Effects Of Global Warming
The effects of global warming are the environmental and social changes caused (directly or indirectly) by human emissions of greenhouse gases. There is a broad scientific consensus that climate change is occurring, and that human activities are the primary driver. Many impacts of climate change have already been observed, including extreme weather events, glacier retreat, changes in the timing of seasonal events (e.g., earlier flowering of plants), changes in agricultural productivity, sea level rise, and declines in Arctic sea ice extent.
The physical effects of future climate change depends on the extent of prevention efforts (i.e., reducing greenhouse gas emissions). The social impact of climate changes will be further affected by our efforts to prepare for changes that do occur. Climate engineering is another policy option, although there are uncertainties regarding its effectiveness and little is known about potential side effects.
Near-term climate change policies could significantly affect long-term climate change impacts. Stringent mitigation policies might be able to limit global warming (in 2100) to around 2 °C or below, relative to pre-industrial levels. Without mitigation, increased energy demand and extensive use of fossil fuels might lead to global warming of around 4 °C. Higher magnitudes of global warming would be more difficult to adapt to, and would increase the risk of negative impacts.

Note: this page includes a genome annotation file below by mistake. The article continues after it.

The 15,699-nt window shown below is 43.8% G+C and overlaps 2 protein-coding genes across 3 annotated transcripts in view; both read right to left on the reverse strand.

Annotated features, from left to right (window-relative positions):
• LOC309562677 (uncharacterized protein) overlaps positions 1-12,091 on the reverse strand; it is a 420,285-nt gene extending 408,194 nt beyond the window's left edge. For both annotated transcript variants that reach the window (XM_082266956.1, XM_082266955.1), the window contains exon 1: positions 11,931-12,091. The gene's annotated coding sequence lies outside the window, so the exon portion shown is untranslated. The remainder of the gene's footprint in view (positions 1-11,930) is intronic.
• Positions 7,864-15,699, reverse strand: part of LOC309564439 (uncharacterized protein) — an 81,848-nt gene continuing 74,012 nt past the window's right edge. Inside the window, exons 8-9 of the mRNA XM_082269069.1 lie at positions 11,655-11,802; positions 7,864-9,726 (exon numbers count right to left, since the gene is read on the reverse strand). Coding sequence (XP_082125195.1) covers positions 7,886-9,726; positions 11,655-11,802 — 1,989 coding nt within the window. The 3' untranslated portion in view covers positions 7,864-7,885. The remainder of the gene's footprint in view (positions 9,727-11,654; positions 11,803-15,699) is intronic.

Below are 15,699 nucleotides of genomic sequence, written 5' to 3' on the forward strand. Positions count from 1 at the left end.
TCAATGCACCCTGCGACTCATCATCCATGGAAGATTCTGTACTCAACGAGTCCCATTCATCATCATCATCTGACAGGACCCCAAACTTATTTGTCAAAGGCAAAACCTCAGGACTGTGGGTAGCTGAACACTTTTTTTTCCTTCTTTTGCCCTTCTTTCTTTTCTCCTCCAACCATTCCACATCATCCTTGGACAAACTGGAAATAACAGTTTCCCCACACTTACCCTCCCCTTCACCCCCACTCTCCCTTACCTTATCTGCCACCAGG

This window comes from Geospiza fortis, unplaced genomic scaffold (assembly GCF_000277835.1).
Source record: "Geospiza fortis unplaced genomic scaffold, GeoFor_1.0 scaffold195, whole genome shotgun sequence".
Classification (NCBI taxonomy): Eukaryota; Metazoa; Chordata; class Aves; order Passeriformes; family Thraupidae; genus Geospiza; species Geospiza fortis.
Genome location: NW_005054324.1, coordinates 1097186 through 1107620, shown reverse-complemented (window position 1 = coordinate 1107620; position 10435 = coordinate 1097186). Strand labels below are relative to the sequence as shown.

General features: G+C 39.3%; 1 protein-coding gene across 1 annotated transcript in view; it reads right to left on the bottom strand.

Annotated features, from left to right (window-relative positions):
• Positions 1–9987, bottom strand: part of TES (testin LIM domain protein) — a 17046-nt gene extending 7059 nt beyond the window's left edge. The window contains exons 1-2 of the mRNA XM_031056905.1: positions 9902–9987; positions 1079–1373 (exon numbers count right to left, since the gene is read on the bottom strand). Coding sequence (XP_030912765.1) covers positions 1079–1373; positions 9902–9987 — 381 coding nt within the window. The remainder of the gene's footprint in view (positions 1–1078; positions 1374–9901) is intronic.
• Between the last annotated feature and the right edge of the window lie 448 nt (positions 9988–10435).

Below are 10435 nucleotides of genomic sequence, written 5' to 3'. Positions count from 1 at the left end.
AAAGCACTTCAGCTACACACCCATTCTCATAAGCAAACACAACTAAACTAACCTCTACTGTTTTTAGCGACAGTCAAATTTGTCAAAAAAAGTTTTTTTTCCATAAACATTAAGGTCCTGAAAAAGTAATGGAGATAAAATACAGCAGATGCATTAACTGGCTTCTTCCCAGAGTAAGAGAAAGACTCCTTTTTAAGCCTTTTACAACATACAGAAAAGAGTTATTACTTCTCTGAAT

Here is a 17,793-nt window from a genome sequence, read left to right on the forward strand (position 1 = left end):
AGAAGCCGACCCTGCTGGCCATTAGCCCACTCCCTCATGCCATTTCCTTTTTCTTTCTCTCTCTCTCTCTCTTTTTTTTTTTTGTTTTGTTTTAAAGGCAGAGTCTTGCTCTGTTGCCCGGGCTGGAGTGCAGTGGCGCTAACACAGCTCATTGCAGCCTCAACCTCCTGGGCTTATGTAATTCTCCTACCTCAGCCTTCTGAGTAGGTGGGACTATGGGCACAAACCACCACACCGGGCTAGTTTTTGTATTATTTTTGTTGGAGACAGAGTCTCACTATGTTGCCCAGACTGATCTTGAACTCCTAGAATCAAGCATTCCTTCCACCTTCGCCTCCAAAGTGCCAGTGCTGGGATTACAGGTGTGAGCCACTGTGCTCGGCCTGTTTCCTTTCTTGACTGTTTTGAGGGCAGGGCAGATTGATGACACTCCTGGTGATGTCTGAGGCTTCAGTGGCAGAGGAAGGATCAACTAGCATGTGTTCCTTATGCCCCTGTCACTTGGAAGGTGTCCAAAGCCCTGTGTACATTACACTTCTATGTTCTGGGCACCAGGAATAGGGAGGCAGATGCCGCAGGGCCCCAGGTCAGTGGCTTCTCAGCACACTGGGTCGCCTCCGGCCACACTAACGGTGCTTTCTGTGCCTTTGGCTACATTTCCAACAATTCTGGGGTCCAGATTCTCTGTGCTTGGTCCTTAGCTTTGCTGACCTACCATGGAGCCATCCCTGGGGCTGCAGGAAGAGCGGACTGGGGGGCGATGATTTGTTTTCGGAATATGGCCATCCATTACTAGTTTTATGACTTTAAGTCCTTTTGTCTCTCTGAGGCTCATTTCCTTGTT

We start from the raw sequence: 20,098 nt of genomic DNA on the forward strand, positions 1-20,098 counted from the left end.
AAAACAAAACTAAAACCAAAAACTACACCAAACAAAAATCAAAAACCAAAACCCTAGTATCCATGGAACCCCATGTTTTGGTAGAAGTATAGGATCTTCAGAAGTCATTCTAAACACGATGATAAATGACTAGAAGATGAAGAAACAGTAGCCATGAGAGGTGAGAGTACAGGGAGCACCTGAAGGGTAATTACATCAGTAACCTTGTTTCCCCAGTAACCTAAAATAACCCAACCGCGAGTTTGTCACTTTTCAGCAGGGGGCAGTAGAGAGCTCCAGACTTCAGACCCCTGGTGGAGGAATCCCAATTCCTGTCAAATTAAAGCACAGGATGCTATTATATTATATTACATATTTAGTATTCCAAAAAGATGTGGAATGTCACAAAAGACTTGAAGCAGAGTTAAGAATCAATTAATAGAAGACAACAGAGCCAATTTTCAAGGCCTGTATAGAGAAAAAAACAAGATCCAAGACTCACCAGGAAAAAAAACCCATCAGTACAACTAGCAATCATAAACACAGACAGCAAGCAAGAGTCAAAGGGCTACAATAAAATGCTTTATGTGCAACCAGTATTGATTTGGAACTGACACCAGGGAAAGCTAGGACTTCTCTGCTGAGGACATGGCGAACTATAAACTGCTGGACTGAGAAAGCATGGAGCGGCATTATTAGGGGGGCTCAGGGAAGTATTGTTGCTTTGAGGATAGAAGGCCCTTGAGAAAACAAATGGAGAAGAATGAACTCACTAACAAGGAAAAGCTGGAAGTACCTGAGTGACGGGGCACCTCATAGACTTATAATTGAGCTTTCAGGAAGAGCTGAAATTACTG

This article doesn’t cover ocean acidification, which is directly caused by atmospheric carbon dioxide, not the warming of global warming itself.
In this article, “climate change” means a change in climate that persists over a sustained period of time. The World Meteorological Organization defines this time period as 30 years. Examples of climate change include increases in global surface temperature (global warming), changes in rainfall patterns, and changes in the frequency of extreme weather events. Changes in climate may be due to natural causes, e.g., changes in the sun’s output, or due to human activities, e.g., changing the composition of the atmosphere. Any human-induced changes in climate will occur against a background of natural climatic variationsand of variations in human activity such as population growth on shores or in arid areas which increase or decrease climate vulnerability.
Also, the term “anthropogenic forcing” refers to the influence exerted on a habitat or chemical environment by humans, as opposed to a natural process.